In the summer of 2003 when the 2010 Winter Olympics were awarded to Vancouver I had recently returned from a near year away. During that time I had been to Salzburg and witnessed the beauty of what appeared to be an ideal place for a Winter Olympics. Vancouver always has, and always will be the most beautiful, and amazing city to live in, in my tainted opinion, but I was a little bit skeptical about us hosting in 2010. As the years ticked down and the event approached, the skepticism gave way to ambivalence to be completely honest. As one can note, there was certainly little to no mention of the Games on this blog. Many people around me found this interesting, as sport, the culture of sport, cultural connections, and dreaming – all things intricately intertwined with the Olympics – are passions of mine. Looking back, the ambivalence grew not out of spite, disgruntelement, and certainly not out of ignorance. Instead, there was no personal connection. If anything, the aspects of youth sport and physical activity participation that I felt so connected to and involved in were being overshadowed or skewed by the approach of the Games.
On Thursday February 11th my perception changed dramatically. It must have been building before that, but – to steal an overused phrase – it was certainly the tipping point. On that morning some colleagues and I roused ourselves early, walked in the rain, and watched the Olympic Torch go through a local community. I spoke with a torch bearer who was so genuinely enthusiastic that my ambivalence quickly started to wash away. People with flags cheered, horns honked, I snapped photos like crazy, and then I stopped. I clapped, and realized that we are all choosing to do something together here.
Over the next 17 days there was cheering, there was Canada gear, there was a visit from a very close friend, there was taking youth on a special experience they’d never had before and likely never will again, there was time and laughter with my sister, there was watching the opening ceremonies in a small BC community theatre and cheering, there was enthusiastic talk with my parents and grandmother, there were friends being able to show-off their passions to a world audience, there was more cheering, there was lots of photo taking, there were so many languages, and all of a sudden there was a definite personal connection. The city I love and nearly everyone in it had decided to get behind something, and whether they knew it or not, that something was them.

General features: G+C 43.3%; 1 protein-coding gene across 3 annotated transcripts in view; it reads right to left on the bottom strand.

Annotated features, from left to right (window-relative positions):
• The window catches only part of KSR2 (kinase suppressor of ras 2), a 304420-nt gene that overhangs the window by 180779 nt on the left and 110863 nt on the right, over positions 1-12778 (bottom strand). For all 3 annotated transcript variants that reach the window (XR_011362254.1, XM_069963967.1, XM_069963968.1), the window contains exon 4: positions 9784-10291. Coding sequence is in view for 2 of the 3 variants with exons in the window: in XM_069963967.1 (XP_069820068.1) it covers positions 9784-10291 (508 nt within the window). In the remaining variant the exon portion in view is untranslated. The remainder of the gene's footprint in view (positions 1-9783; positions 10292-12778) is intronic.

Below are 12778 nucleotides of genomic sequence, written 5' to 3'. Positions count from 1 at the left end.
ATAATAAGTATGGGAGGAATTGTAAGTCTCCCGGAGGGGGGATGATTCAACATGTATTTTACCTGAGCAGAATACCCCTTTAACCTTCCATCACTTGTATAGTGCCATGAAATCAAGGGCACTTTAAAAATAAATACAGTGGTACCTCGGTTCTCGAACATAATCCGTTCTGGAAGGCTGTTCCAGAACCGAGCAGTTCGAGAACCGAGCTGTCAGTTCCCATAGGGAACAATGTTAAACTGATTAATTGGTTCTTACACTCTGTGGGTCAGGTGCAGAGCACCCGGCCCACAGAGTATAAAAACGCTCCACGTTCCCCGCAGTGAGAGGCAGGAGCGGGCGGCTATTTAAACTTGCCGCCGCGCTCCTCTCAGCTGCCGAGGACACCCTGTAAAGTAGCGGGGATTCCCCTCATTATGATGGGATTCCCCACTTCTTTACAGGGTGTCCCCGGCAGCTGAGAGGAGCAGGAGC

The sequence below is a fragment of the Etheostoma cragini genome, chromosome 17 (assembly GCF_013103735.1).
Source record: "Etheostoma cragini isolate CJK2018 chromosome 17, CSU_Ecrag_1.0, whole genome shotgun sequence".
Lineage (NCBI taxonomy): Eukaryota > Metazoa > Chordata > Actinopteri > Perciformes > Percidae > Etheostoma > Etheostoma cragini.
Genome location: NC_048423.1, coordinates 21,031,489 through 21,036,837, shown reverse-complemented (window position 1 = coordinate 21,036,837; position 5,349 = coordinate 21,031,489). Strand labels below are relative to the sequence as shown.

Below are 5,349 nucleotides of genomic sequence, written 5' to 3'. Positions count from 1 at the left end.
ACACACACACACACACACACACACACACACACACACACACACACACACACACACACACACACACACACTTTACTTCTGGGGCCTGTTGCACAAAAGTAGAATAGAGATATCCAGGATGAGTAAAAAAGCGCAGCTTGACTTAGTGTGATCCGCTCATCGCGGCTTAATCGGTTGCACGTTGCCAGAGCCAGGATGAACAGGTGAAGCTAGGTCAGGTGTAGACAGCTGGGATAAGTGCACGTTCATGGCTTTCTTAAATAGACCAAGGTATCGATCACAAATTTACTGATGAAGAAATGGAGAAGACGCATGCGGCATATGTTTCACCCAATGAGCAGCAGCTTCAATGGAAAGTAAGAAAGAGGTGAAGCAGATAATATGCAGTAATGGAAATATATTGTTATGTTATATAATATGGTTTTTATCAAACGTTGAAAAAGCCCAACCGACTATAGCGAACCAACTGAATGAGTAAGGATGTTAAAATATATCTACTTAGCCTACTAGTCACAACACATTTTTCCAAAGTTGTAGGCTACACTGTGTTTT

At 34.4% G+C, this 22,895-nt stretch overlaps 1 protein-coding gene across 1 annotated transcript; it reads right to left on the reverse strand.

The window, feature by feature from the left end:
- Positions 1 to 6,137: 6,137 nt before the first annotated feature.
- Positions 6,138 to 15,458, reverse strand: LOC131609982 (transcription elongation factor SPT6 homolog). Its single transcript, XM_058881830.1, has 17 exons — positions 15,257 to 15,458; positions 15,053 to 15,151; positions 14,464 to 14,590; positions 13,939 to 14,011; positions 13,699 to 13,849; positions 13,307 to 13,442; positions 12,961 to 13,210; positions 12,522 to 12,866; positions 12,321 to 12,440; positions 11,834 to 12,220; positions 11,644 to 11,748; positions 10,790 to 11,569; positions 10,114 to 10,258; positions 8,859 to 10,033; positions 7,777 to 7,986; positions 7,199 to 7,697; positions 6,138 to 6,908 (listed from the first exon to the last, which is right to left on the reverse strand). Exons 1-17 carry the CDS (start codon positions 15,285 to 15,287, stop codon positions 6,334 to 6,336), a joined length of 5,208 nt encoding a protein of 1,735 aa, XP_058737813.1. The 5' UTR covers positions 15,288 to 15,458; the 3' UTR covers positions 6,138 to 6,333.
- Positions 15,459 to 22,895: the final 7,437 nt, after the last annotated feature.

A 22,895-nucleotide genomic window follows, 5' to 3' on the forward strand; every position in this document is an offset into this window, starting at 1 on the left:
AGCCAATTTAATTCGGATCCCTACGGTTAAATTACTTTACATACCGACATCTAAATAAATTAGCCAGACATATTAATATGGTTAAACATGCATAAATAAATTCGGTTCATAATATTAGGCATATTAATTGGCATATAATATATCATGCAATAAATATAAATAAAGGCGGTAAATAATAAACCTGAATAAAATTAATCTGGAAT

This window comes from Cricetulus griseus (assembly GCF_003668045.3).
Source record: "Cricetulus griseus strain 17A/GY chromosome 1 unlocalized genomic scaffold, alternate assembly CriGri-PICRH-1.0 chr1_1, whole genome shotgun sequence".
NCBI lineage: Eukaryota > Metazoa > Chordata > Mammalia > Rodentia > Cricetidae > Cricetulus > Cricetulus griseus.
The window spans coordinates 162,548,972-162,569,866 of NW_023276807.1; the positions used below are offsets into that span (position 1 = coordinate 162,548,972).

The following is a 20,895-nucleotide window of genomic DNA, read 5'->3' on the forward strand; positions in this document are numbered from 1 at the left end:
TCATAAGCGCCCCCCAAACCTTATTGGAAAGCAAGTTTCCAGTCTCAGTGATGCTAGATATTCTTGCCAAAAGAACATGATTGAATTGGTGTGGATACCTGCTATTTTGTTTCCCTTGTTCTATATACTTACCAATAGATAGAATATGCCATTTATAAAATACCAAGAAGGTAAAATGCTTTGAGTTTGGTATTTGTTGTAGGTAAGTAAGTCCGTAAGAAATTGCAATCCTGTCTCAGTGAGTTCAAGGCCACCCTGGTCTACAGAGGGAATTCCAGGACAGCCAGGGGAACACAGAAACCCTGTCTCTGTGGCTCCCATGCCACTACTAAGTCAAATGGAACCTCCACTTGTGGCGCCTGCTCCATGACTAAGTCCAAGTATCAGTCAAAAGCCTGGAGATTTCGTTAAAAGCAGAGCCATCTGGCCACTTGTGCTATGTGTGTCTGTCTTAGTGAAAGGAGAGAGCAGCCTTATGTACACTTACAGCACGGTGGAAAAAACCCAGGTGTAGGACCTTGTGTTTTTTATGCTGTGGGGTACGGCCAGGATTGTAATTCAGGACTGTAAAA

I went to a knock-out round hockey game between Slovakia and Norway. The play, and the connection the Norwegians struck with the fans reminded me of what I personally miss about European hockey. It also showed that Canadians are amazing hosts, and when I jumped to my feet and thanked the Norwegians (and the Slovaks) I did so with thousands of others, and I realized that we have something here, and it’s collective.
My sister and I went to the cauldron when it was still fenced too heavily and a person in a unique position of authority, who had no business helping us, kindly took her camera and got an amazing shot for us. There were smiles, and a connection that it was okay, because afterall this was in our backyard.
I spent an amazing sunny day with an incredible friend and there was consistent statements and proof about what an amazing part of the world this is.